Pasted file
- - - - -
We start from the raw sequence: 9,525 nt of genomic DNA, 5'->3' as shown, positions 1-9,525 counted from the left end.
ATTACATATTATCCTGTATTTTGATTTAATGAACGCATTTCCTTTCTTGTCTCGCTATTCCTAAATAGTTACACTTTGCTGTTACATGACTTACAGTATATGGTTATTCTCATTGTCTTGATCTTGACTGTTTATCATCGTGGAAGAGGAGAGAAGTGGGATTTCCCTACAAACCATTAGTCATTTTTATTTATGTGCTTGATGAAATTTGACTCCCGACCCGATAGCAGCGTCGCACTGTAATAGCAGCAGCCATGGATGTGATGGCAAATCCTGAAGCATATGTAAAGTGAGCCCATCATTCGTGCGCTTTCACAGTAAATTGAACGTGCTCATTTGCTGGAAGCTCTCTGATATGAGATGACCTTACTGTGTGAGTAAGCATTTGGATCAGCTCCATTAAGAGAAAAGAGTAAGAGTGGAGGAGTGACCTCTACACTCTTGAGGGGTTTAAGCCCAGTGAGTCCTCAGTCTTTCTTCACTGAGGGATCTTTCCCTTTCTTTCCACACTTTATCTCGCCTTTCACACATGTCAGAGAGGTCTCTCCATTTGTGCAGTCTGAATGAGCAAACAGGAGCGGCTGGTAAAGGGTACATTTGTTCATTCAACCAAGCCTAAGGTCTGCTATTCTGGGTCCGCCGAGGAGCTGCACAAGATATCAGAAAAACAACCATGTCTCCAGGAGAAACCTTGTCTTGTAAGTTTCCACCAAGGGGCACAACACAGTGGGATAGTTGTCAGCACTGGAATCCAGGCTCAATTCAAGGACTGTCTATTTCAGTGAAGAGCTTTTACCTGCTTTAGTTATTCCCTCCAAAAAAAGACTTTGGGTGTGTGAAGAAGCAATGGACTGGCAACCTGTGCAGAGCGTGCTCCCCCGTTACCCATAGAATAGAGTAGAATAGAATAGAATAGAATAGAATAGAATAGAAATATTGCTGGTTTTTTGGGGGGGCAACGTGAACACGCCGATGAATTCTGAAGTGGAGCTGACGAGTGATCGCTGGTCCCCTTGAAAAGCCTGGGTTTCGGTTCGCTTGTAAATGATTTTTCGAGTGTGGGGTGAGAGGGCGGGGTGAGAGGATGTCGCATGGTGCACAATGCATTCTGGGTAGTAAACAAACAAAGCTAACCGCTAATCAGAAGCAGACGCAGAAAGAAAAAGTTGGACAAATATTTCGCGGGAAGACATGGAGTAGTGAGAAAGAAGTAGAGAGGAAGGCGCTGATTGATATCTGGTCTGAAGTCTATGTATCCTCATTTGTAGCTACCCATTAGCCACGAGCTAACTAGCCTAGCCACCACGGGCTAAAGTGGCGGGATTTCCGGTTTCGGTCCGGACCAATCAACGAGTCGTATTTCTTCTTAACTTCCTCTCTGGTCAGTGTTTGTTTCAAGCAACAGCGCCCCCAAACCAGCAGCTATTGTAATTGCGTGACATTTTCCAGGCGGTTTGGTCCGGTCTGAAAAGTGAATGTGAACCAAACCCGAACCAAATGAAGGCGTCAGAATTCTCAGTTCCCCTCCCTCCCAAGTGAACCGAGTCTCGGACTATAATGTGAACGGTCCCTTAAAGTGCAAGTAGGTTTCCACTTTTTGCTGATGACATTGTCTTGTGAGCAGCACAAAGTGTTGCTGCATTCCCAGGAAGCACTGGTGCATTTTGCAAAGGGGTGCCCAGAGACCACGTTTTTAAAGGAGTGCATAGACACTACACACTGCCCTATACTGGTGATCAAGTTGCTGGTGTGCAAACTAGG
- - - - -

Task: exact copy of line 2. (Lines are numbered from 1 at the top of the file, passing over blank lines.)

ATTACATATTATCCTGTATTTTGATTTAATGAACGCATTTCCTTTCTTGTCTCGCTATTCCTAAATAGTTACACTTTGCTGTTACATGACTTACAGTATATGGTTATTCTCATTGTCTTGATCTTGACTGTTTATCATCGTGGAAGAGGAGAGAAGTGGGATTTCCCTACAAACCATTAGTCATTTTTATTTATGTGCTTGATGAAATTTGACTCCCGACCCGATAGCAGCGTCGCACTGTAATAGCAGCAGCCATGGATGTGATGGCAAATCCTGAAGCATATGTAAAGTGAGCCCATCATTCGTGCGCTTTCACAGTAAATTGAACGTGCTCATTTGCTGGAAGCTCTCTGATATGAGATGACCTTACTGTGTGAGTAAGCATTTGGATCAGCTCCATTAAGAGAAAAGAGTAAGAGTGGAGGAGTGACCTCTACACTCTTGAGGGGTTTAAGCCCAGTGAGTCCTCAGTCTTTCTTCACTGAGGGATCTTTCCCTTTCTTTCCACACTTTATCTCGCCTTTCACACATGTCAGAGAGGTCTCTCCATTTGTGCAGTCTGAATGAGCAAACAGGAGCGGCTGGTAAAGGGTACATTTGTTCATTCAACCAAGCCTAAGGTCTGCTATTCTGGGTCCGCCGAGGAGCTGCACAAGATATCAGAAAAACAACCATGTCTCCAGGAGAAACCTTGTCTTGTAAGTTTCCACCAAGGGGCACAACACAGTGGGATAGTTGTCAGCACTGGAATCCAGGCTCAATTCAAGGACTGTCTATTTCAGTGAAGAGCTTTTACCTGCTTTAGTTATTCCCTCCAAAAAAAGACTTTGGGTGTGTGAAGAAGCAATGGACTGGCAACCTGTGCAGAGCGTGCTCCCCCGTTACCCATAGAATAGAGTAGAATAGAATAGAATAGAATAGAATAGAATAGAAATATTGCTGGTTTTTTGGGGGGGCAACGTGAACACGCCGATGAATTCTGAAGTGGAGCTGACGAGTGATCGCTGGTCCCCTTGAAAAGCCTGGGTTTCGGTTCGCTTGTAAATGATTTTTCGAGTGTGGGGTGAGAGGGCGGGGTGAGAGGATGTCGCATGGTGCACAATGCATTCTGGGTAGTAAACAAACAAAGCTAACCGCTAATCAGAAGCAGACGCAGAAAGAAAAAGTTGGACAAATATTTCGCGGGAAGACATGGAGTAGTGAGAAAGAAGTAGAGAGGAAGGCGCTGATTGATATCTGGTCTGAAGTCTATGTATCCTCATTTGTAGCTACCCATTAGCCACGAGCTAACTAGCCTAGCCACCACGGGCTAAAGTGGCGGGATTTCCGGTTTCGGTCCGGACCAATCAACGAGTCGTATTTCTTCTTAACTTCCTCTCTGGTCAGTGTTTGTTTCAAGCAACAGCGCCCCCAAACCAGCAGCTATTGTAATTGCGTGACATTTTCCAGGCGGTTTGGTCCGGTCTGAAAAGTGAATGTGAACCAAACCCGAACCAAATGAAGGCGTCAGAATTCTCAGTTCCCCTCCCTCCCAAGTGAACCGAGTCTCGGACTATAATGTGAACGGTCCCTTAAAGTGCAAGTAGGTTTCCACTTTTTGCTGATGACATTGTCTTGTGAGCAGCACAAAGTGTTGCTGCATTCCCAGGAAGCACTGGTGCATTTTGCAAAGGGGTGCCCAGAGACCACGTTTTTAAAGGAGTGCATAGACACTACACACTGCCCTATACTGGTGATCAAGTTGCTGGTGTGCAAACTAGG